A meta-analysis on the cognitive content specificity hypothesis concluded that the hypothesis was only supported for depressive cognitive content (15). The authors argued that anxious cognitive content’s poor performance in demonstrating specificity might be due to the possibility that (i) anxious cognitive content might not be specific to anxiety and (ii) the themes involved in anxious cognitive content might be shared variables between depression and anxiety. This is further supported by studies using prototypical cognitions to distinguish different diagnostic categories (18, 30) and on positive and negative affectivity (24, 26, 31, 32).

Currently available measures to assess negative cognitions in depression or anxiety for adults are limited. In addition to the CCL (10), the literature review provided us with the following measures: (i) the automatic thoughts questionnaire (ATQ) (33), (ii) the Crandell cognitions inventory (CCI) (34), (iii) the anxious self-statements questionnaire (ASSQ) (35), (iv) the UBC cognitions inventory (UBC-CI) (30), (v) the agoraphobic cognitions questionnaire (ACQ) (36), and (vi) the body sensations questionnaire (BSQ) (36). These questionnaires, except for the ATQ, the CCI, and the depression subscale in the UBC-CI, focus on thematically related cognitions to anxiety, whereas the former questionnaires focus solely on depressive cognitions. Apart from the UBC-CI, which has both subscales for depression and anxiety, the CCL is, therefore, unique in that it consists of two different subscales focused on depressive or anxious cognitions. The anxiety subscale (CCL-A) has less prototypical items in the sense that they do not particularly represent core features of the aspects of specific anxiety disorders. Therefore, these items may be classified as general in terms of anxiety related cognitions, i.e., future-oriented threat. The UBC-IC, however, consists of more prototypical and disorder-specific anxiety subscales, e.g., worry, panic, somatic preoccupation, and social fear. This distinction might position the CCL-A as a more transdiagnostic perspective on anxiety, whereas the specific anxiety subscales of the UBC-IC might be more relevant for research involving disorder-specific approaches to anxiety. The depression subscale of the CCL (CCL-D), as reported in the literature (15), may also be conceptualized as disorder specific in the sense that its items reflect the core aspects of depression.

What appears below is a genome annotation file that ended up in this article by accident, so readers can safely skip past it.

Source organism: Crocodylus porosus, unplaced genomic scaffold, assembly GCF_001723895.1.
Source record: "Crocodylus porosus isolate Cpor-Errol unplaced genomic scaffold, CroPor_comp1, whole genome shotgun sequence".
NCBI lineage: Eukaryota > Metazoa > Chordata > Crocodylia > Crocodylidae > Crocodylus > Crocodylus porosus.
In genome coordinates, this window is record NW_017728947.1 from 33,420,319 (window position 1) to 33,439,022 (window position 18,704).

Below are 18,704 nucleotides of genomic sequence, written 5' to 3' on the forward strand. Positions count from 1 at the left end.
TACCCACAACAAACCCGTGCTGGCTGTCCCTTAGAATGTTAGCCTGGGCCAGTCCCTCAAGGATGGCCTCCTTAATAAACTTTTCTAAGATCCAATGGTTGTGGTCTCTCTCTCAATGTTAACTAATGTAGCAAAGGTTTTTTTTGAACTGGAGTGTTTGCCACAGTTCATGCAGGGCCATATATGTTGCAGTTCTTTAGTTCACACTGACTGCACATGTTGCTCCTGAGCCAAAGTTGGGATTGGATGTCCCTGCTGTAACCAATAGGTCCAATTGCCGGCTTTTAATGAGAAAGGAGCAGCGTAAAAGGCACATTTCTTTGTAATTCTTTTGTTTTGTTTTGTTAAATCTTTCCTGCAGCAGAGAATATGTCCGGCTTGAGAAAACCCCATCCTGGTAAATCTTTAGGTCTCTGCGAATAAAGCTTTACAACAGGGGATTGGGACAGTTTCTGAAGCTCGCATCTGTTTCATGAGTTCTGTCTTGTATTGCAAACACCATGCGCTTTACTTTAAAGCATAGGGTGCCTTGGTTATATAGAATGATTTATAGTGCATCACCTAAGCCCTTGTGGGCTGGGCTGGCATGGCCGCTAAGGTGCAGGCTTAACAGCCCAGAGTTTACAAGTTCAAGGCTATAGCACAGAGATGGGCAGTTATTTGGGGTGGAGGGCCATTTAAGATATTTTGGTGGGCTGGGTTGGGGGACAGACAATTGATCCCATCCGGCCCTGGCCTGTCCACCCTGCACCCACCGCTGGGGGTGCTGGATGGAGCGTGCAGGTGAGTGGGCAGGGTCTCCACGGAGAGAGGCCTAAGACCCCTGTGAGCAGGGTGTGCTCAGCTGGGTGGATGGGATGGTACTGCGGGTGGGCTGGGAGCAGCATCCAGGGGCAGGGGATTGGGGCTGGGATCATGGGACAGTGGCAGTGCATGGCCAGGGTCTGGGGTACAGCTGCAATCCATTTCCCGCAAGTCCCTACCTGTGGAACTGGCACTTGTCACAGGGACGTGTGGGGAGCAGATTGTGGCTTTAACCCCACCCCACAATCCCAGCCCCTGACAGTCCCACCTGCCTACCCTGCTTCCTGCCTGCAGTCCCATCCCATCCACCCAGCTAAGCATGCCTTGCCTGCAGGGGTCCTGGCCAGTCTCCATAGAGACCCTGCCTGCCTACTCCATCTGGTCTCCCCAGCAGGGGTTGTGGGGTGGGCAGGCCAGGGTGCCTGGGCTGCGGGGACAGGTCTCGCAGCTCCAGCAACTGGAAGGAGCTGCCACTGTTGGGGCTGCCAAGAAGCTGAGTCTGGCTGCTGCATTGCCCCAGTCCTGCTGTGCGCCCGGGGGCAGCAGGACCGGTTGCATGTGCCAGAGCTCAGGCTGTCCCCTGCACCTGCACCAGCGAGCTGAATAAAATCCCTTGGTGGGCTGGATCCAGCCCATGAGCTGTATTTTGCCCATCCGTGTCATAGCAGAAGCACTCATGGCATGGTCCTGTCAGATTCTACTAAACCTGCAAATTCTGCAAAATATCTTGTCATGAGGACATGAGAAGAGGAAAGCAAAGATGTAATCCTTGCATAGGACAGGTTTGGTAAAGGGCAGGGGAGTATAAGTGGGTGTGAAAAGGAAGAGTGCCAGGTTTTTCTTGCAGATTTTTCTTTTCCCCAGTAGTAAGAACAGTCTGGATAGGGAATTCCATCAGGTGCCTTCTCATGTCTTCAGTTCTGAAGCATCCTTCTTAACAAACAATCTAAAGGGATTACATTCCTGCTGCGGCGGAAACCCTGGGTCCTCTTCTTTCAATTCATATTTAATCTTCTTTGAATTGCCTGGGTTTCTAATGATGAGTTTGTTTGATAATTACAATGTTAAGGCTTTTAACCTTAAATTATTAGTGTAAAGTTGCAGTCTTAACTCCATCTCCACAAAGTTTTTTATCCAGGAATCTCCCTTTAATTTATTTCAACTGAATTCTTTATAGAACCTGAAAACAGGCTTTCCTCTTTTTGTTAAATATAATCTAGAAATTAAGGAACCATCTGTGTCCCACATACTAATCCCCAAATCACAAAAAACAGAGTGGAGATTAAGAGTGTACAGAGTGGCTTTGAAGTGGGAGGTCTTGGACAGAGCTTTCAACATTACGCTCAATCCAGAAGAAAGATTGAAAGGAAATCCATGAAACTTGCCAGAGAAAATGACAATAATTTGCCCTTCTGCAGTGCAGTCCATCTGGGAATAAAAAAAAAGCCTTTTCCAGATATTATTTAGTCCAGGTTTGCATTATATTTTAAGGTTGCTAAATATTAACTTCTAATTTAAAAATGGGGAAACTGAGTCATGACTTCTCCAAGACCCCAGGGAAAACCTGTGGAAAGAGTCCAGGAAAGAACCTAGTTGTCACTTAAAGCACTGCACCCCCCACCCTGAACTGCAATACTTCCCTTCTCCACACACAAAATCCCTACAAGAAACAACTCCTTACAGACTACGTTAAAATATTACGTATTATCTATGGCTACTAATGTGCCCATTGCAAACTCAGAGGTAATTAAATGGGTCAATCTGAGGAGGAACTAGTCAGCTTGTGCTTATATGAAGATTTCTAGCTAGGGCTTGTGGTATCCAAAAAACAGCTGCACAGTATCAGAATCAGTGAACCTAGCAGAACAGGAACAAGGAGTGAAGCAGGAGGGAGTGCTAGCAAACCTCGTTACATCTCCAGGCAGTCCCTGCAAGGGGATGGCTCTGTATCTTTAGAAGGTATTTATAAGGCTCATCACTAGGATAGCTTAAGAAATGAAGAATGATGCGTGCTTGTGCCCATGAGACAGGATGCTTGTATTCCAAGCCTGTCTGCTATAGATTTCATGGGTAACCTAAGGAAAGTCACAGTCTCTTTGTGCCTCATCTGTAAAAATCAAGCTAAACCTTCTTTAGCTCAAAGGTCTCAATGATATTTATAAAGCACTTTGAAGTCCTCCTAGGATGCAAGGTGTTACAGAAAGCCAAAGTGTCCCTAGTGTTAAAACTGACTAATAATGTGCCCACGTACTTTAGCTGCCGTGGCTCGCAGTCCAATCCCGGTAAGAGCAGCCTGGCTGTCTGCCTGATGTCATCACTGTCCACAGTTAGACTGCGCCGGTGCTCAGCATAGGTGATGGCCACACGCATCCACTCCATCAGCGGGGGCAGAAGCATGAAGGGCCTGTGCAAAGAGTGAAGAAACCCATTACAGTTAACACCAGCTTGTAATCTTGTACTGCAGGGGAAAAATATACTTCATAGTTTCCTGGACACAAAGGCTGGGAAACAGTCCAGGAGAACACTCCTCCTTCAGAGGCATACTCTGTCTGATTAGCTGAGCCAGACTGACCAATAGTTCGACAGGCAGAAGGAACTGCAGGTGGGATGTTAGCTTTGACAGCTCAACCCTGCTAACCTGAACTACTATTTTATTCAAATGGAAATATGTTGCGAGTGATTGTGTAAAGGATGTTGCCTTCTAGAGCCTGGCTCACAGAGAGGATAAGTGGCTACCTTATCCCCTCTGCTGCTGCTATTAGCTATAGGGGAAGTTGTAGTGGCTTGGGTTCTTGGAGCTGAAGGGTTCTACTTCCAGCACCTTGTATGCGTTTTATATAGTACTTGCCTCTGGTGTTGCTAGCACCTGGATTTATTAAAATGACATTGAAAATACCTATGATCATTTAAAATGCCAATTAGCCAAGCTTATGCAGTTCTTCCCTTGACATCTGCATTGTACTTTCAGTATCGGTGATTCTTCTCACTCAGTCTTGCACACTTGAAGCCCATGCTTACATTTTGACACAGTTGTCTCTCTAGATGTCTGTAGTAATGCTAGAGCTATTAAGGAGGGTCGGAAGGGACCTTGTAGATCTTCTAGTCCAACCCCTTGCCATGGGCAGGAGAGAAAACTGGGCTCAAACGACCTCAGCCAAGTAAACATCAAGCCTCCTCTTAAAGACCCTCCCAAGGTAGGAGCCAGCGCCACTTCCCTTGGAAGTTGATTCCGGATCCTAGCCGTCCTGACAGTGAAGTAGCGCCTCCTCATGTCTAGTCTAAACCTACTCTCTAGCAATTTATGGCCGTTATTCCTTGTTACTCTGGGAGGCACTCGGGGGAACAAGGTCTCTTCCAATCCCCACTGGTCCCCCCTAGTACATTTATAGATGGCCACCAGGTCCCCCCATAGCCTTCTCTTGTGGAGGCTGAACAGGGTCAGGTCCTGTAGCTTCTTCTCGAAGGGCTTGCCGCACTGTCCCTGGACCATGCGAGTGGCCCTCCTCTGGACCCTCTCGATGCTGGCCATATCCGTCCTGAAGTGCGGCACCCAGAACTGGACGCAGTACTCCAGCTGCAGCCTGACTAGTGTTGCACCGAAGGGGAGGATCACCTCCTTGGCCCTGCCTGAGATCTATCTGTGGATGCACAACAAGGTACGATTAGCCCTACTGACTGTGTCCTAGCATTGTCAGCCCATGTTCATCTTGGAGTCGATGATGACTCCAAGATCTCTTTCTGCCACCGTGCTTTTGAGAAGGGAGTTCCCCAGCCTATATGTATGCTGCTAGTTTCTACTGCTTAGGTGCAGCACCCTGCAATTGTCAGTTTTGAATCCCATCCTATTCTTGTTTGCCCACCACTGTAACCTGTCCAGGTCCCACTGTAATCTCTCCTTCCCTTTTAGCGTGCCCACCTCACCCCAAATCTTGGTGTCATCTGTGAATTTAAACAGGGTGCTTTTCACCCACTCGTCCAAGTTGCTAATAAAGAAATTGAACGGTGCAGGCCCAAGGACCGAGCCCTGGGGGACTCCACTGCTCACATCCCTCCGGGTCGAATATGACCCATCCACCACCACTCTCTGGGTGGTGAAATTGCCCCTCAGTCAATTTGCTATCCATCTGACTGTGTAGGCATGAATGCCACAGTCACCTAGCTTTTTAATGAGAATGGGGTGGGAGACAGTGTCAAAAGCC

The CCL was initially developed to differentiate anxiety and depression and to measure the frequency of automatic thoughts (10). It was initially thought to explicitly test the cognitive content specificity hypothesis of the cognitive model (1, 27). Its psychometric properties indicate that it is a reliable and valid tool. Cronbach’s α values range from 0.90 - 0.91 to 0.92 - 0.93 in psychiatric outpatients and 0.86 and 0.90 in students, for the CCL-A and CCL-D, respectively. It has also been shown to have high test-retest reliability and concurrent validity with scales measuring depression and anxiety severity (10, 37). The subscales have also demonstrated evidence for discriminant validity, differentiating patients diagnosed with depression or anxiety (10, 37). The results have also indicated that the CCL-D and CCL-A are moderately correlated with each other, which might be due to the shared variance between the subscales (37). Factor analytic studies have generally revealed that the CCL consists of two subscales, which correspond to depression and anxiety related negative cognitions (10, 37, 38), although some findings differ (19). Apart from these initial studies, later research has also consistently reported that the CCL is a reliable and valid tool for research purposes (39-41).